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Feed me, Seymour

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A little while back, a customer purchased cut hydrangeas from one of our stores. A brunch was being held in honor of her mother-in-law, and the customer was making hydrangea centerpieces for the occasion.

We placed a special order for the South America-grown flowers, so we knew they were as fresh as could be. Yet the customer was back in our store within 24 hours, her hydrangeas having wilted.

We replaced them so that her needs were met, but in the meantime we recut the original flowers and put them in water with cut-flower food. Within hours, they looked gorgeous again.

The moral to this story? If you’re going to work with cut hydrangeas – lots and lots of consumers are these days, and with good reasons – then don’t skimp on flower food.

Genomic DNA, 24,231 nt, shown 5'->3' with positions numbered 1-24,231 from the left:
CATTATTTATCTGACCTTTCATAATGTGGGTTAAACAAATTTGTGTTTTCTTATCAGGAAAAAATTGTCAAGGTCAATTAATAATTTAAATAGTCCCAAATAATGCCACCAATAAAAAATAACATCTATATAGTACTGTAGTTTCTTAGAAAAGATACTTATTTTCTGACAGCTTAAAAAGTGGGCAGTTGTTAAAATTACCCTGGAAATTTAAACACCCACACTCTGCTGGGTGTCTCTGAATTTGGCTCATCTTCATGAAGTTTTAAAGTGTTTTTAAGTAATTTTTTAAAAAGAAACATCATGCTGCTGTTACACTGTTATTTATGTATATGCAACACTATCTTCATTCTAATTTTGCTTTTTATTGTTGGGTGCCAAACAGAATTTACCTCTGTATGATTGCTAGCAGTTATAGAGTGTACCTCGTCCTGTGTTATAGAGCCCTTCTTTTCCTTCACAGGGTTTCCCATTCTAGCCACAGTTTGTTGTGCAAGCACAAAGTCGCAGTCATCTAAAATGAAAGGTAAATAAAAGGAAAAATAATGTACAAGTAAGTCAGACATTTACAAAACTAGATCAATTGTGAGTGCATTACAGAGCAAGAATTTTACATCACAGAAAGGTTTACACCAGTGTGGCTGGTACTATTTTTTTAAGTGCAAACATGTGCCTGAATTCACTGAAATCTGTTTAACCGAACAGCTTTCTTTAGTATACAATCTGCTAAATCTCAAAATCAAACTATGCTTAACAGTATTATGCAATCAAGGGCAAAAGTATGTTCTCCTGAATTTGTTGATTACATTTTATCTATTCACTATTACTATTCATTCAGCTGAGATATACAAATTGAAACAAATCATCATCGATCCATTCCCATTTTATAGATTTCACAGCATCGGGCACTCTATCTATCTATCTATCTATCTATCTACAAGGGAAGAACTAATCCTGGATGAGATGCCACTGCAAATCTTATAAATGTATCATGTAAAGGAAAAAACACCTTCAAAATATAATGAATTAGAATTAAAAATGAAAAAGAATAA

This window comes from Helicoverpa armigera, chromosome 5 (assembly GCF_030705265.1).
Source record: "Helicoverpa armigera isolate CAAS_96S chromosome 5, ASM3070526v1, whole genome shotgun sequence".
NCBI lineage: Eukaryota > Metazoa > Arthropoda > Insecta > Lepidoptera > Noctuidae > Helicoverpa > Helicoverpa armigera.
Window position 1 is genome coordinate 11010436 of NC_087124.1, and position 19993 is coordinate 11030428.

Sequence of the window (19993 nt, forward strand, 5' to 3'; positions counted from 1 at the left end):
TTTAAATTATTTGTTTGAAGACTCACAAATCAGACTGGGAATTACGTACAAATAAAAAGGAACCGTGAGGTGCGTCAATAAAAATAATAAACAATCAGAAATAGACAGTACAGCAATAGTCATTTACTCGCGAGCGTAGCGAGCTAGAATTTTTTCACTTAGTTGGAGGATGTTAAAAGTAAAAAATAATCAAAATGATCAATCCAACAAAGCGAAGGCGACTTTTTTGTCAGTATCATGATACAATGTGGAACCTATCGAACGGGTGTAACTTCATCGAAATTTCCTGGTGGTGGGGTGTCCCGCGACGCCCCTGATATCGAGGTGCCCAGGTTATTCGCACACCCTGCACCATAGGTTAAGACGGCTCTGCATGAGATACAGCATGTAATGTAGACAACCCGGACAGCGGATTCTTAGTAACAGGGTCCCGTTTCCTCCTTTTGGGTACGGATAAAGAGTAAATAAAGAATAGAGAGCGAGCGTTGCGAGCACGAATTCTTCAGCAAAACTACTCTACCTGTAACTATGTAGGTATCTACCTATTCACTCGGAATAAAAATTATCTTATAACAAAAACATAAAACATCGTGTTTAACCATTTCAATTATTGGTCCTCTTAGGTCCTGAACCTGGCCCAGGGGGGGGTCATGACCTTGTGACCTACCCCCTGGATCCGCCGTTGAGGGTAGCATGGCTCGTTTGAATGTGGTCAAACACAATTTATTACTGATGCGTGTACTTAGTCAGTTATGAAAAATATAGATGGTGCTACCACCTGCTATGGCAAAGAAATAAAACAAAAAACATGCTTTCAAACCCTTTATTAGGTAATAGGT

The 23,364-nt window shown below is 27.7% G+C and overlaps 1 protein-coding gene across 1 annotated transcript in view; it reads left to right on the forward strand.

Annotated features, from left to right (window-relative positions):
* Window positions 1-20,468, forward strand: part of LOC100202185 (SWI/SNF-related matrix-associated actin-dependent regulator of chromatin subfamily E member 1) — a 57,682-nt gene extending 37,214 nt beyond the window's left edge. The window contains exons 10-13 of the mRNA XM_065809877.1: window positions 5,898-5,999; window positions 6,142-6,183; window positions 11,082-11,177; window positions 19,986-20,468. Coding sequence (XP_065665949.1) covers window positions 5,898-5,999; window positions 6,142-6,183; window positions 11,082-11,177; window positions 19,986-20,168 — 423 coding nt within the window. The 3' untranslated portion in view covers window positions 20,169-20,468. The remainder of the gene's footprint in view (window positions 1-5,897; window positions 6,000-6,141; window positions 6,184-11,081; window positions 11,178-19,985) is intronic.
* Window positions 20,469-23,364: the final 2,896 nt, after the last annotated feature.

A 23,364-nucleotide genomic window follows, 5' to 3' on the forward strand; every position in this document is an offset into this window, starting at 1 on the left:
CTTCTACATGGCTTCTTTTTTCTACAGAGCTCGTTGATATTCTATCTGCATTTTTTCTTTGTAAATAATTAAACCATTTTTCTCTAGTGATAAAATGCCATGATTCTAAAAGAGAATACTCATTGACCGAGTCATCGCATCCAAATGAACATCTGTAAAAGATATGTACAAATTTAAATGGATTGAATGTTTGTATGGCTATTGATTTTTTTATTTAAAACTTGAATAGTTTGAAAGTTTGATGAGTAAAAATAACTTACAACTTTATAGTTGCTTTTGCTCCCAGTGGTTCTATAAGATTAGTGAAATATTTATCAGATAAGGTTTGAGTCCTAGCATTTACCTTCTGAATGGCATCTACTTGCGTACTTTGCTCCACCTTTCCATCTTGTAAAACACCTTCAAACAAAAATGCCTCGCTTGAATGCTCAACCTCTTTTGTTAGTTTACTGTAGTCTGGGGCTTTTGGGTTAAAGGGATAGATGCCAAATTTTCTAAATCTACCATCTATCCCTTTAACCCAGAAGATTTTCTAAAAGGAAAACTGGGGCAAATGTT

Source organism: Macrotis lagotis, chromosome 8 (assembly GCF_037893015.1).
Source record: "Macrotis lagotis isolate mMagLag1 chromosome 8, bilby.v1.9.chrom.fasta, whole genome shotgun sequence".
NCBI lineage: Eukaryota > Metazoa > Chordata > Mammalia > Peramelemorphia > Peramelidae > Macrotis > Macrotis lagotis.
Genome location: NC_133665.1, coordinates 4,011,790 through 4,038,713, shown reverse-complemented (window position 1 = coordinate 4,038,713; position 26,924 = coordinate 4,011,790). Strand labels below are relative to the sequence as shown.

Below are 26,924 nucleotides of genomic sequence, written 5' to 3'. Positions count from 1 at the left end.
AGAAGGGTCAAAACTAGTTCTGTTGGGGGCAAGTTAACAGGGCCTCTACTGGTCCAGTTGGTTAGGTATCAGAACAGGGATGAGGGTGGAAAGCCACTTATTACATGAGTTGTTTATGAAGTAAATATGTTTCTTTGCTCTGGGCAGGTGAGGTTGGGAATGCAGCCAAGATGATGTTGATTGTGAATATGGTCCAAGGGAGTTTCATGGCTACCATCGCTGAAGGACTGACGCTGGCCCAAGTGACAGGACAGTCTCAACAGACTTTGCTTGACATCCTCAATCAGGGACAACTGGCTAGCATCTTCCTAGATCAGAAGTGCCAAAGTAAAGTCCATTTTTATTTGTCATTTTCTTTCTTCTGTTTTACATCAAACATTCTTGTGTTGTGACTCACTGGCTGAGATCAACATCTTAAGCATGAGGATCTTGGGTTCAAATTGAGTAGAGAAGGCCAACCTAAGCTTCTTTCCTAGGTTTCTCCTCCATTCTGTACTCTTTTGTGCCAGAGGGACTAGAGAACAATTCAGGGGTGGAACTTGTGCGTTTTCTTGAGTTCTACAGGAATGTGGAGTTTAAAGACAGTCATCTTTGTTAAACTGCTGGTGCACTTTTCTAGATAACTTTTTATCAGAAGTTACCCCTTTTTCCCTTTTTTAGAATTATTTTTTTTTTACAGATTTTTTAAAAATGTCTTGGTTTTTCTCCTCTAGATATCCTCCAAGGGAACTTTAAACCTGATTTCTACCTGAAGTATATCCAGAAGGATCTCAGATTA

Garden feel
Hydrangea flowers have big heads – a single one can be 4 to 8 inches wide – and make a bold statement with great ease. Just plop them in any kind of water-holding container (canning jars are popular) and they look terrific, bringing a garden feel indoors.

Clearly, hydrangeas are popular these days: You’ll find lots of evidence on Pinterest, the online bulletin board. In fact, we incorporated them into a number of our arrangements and deliver loose hydrangeas to our stores a couple of times each week.

Once you get the flowers home, make certain that they have plenty of water that has been mixed with flower food. You can purchase packets of food from your local florist; mix one packet per quart of water.

Hydrangeas represent a great value because you don’t need many of them to make a big impression and, with proper care, they last a long time.

 

 

 

 

 

 

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